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From their starting point – the view that many doctors lack ‘democratic’ and empathic attitudes and behaviour – Bleakley and Marshall1 launch a challenging critique of how medical curricula prepare students for clinical relationships.

Their warning that a technical approach to communication cannot, alone, do justice to the reality of clinical relationships is important. Bleakley and Marshall1 focus on empathy, which has been subject to much investigation with a technical focus on linking empathy to specific behaviours.2 For example, in a recent study, cancer patients who watched videos of doctors breaking bad news saw the doctor who sat down to deliver this information as more compassionate than one who stood.3 Even if standing and sitting have meaning that is independent of the context in which they occur (i.e. so that sitting or standing in an examination cubicle can mean the same, respectively, as they do in a spacious office), the value of such a finding is questionable. In order to support its practical application to education, the study would need to show that doctors who have been told or taught to sit are thought to be more empathic than doctors who choose to stand, which seems unlikely. Technical sophistication – the paper’s title3 tells us that this was a randomised controlled trial, the acme of research design – should not be allowed to hide the fact that human qualities such as compassion and empathy are not easily illuminated by the standard technological research paradigm.2 Similarly, these qualities are inherently challenging to teach. Patients seek ‘authentic’ compassion and caring, but pre-specifying training objectives to include behaviours that indicate compassion is hard to reconcile with authenticity.4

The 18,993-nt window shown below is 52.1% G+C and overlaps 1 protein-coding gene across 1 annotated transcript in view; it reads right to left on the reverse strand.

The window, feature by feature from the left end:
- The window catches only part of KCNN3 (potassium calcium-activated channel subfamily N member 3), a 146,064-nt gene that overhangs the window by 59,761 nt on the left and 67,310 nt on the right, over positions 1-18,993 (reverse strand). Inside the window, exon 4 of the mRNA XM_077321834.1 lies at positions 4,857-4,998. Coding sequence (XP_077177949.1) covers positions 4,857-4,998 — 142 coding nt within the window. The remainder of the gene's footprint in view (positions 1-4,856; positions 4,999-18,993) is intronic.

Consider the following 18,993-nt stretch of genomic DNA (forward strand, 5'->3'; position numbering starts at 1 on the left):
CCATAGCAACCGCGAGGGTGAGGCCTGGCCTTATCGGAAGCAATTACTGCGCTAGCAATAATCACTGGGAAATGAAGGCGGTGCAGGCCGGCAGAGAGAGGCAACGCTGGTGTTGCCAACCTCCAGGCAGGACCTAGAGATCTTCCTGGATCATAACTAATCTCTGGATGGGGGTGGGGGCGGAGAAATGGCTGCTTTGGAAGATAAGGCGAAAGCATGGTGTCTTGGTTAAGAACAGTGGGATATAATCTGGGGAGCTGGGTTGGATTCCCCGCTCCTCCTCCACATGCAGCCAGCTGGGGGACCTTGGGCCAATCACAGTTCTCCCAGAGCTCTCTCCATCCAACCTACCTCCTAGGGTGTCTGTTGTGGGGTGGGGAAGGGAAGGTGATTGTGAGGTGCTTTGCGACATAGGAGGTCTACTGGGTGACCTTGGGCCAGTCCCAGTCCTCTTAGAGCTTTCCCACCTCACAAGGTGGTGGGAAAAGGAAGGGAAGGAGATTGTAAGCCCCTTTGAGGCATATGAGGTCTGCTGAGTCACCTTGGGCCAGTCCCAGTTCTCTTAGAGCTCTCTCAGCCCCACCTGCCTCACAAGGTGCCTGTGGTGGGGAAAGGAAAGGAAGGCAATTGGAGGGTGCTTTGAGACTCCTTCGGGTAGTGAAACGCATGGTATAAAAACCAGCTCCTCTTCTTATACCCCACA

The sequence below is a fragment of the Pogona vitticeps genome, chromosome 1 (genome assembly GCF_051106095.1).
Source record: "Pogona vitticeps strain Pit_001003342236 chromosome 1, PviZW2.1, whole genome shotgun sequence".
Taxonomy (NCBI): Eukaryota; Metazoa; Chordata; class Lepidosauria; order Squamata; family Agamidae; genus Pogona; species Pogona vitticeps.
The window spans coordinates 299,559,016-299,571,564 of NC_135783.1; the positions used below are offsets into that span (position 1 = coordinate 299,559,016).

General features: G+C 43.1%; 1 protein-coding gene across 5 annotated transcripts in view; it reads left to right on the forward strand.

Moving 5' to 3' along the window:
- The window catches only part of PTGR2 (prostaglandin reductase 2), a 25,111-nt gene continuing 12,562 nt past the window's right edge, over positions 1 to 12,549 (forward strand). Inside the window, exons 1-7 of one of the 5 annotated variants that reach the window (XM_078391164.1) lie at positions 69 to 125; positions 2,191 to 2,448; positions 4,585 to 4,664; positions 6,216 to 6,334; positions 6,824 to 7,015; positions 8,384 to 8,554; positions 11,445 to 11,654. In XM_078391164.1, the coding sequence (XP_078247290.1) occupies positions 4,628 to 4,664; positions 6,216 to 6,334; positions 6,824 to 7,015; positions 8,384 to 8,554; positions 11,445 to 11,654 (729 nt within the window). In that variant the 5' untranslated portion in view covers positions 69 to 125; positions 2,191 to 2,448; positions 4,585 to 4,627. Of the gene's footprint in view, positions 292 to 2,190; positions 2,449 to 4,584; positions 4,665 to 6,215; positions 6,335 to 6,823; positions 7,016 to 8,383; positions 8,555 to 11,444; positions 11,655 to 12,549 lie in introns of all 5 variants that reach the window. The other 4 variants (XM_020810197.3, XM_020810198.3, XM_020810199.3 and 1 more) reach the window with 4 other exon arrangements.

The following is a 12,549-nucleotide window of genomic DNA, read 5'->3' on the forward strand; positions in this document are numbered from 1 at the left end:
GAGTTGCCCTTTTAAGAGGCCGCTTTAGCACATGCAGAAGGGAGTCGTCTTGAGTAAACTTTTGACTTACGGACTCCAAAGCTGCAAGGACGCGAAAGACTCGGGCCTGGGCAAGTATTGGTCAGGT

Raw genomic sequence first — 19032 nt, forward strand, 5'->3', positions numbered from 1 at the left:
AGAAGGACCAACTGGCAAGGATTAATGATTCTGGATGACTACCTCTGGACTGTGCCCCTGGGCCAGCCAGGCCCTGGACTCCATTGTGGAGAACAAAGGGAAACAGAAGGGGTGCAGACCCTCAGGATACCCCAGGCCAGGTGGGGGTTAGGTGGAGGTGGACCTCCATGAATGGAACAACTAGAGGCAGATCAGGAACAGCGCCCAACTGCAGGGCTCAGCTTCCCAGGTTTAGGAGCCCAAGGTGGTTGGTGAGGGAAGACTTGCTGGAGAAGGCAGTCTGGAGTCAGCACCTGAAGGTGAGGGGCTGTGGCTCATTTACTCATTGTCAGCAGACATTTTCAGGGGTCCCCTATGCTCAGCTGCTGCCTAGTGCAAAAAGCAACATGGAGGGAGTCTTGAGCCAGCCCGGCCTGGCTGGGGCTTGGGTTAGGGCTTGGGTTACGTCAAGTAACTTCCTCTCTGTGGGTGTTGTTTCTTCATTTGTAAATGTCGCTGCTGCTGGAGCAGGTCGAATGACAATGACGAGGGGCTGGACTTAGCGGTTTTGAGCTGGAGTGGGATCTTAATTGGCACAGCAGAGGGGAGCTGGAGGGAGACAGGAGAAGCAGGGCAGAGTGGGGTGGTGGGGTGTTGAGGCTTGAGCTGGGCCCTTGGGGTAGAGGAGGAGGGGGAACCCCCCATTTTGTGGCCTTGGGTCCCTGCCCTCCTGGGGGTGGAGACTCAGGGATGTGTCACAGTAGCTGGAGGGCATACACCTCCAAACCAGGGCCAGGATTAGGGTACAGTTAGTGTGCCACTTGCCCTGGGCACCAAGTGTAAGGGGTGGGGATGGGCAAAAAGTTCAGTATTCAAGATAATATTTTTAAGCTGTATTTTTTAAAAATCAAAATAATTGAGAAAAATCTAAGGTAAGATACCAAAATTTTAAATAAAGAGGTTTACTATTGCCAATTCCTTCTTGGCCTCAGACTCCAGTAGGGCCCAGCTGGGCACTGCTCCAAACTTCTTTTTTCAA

Clinical relationships are complex in a further way that compounds the challenge for educators. Bleakley and Marshall1 describe the goal of ensuring practitioners are ‘democratic’ in enabling patients to participate. Of course, democracy in this context cannot mean ‘one person: one vote’ and thus what counts as participation is not straightforward. Calls for ‘patient-centred’ practice or for the establishing of ‘partnerships’ with patients are unhelpful when they neglect the fundamental asymmetries of doctor–patient relationships.5 Doctors have clinical knowledge that patients and other members of the team do not. Similarly, patients need to feel that their doctors know them, care for them and value them, whereas doctors need to maintain the emotional distance that preserves clinical objectivity. Asymmetry also arises from attachment processes elicited in patients who, feeling vulnerable in the face of illness, see doctors as ‘attachment figures’.6,7 That is, asymmetry is not just an aspect of the institutionalised power and role of medicine, but arises from the deeply rooted psychological processes that illness triggers. So being ‘democratic’ in the context of the asymmetry of clinical relationships means somehow transcending the tensions between participation and authority, or caring and objectivity. The corresponding challenge for educators is to formulate clinical relationships in a way that encompasses these asymmetries and helps doctors to manage these tensions.